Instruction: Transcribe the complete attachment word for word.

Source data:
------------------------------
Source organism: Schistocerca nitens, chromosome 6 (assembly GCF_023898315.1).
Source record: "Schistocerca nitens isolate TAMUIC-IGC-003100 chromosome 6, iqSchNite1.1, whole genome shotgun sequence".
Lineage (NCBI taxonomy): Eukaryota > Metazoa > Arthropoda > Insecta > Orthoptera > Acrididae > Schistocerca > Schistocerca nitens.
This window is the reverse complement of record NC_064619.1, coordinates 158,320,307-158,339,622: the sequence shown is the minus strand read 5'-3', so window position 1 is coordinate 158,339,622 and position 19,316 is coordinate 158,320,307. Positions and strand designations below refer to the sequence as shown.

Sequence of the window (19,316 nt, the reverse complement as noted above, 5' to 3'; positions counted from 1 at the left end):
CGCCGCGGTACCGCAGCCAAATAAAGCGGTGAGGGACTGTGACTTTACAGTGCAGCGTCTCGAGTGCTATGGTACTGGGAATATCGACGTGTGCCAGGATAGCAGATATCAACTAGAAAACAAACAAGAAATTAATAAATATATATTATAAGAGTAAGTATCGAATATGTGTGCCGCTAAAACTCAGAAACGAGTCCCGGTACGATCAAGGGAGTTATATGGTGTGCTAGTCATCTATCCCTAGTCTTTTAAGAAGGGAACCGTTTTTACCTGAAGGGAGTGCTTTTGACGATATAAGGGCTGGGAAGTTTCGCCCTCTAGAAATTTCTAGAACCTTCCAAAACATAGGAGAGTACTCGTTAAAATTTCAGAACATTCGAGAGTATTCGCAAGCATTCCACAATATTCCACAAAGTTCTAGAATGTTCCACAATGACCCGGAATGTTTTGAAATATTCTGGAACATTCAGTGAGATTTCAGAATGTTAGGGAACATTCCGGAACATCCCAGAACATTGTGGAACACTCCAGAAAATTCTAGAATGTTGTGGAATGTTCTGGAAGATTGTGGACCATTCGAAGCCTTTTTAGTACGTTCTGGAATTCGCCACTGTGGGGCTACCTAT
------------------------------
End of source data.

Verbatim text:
Source organism: Schistocerca nitens, chromosome 6 (assembly GCF_023898315.1).
Source record: "Schistocerca nitens isolate TAMUIC-IGC-003100 chromosome 6, iqSchNite1.1, whole genome shotgun sequence".
Lineage (NCBI taxonomy): Eukaryota > Metazoa > Arthropoda > Insecta > Orthoptera > Acrididae > Schistocerca > Schistocerca nitens.
This window is the reverse complement of record NC_064619.1, coordinates 158,320,307-158,339,622: the sequence shown is the minus strand read 5'-3', so window position 1 is coordinate 158,339,622 and position 19,316 is coordinate 158,320,307. Positions and strand designations below refer to the sequence as shown.

Sequence of the window (19,316 nt, the reverse complement as noted above, 5' to 3'; positions counted from 1 at the left end):
CGCCGCGGTACCGCAGCCAAATAAAGCGGTGAGGGACTGTGACTTTACAGTGCAGCGTCTCGAGTGCTATGGTACTGGGAATATCGACGTGTGCCAGGATAGCAGATATCAACTAGAAAACAAACAAGAAATTAATAAATATATATTATAAGAGTAAGTATCGAATATGTGTGCCGCTAAAACTCAGAAACGAGTCCCGGTACGATCAAGGGAGTTATATGGTGTGCTAGTCATCTATCCCTAGTCTTTTAAGAAGGGAACCGTTTTTACCTGAAGGGAGTGCTTTTGACGATATAAGGGCTGGGAAGTTTCGCCCTCTAGAAATTTCTAGAACCTTCCAAAACATAGGAGAGTACTCGTTAAAATTTCAGAACATTCGAGAGTATTCGCAAGCATTCCACAATATTCCACAAAGTTCTAGAATGTTCCACAATGACCCGGAATGTTTTGAAATATTCTGGAACATTCAGTGAGATTTCAGAATGTTAGGGAACATTCCGGAACATCCCAGAACATTGTGGAACACTCCAGAAAATTCTAGAATGTTGTGGAATGTTCTGGAAGATTGTGGACCATTCGAAGCCTTTTTAGTACGTTCTGGAATTCGCCACTGTGGGGCTACCTAT